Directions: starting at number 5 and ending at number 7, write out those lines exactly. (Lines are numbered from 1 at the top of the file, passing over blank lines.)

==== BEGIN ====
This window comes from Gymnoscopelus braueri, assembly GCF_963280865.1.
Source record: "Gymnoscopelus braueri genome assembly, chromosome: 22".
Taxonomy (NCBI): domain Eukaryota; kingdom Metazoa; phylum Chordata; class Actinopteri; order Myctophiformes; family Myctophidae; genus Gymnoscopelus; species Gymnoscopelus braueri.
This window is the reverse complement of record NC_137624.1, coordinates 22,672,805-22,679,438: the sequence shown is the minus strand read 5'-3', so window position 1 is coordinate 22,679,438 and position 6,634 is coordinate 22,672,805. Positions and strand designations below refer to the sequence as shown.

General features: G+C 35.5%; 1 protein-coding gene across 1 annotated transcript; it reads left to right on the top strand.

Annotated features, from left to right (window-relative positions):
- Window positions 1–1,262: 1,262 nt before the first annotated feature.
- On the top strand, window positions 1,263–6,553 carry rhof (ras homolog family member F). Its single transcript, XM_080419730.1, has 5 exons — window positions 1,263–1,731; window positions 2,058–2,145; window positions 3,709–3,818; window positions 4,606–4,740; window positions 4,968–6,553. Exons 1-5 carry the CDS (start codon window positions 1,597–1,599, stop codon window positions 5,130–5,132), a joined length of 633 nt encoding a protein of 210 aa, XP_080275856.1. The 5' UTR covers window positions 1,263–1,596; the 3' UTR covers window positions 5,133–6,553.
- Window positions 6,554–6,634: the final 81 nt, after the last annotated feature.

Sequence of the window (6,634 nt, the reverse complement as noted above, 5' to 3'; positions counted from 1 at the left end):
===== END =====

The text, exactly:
General features: G+C 35.5%; 1 protein-coding gene across 1 annotated transcript; it reads left to right on the top strand.

Annotated features, from left to right (window-relative positions):
- Window positions 1–1,262: 1,262 nt before the first annotated feature.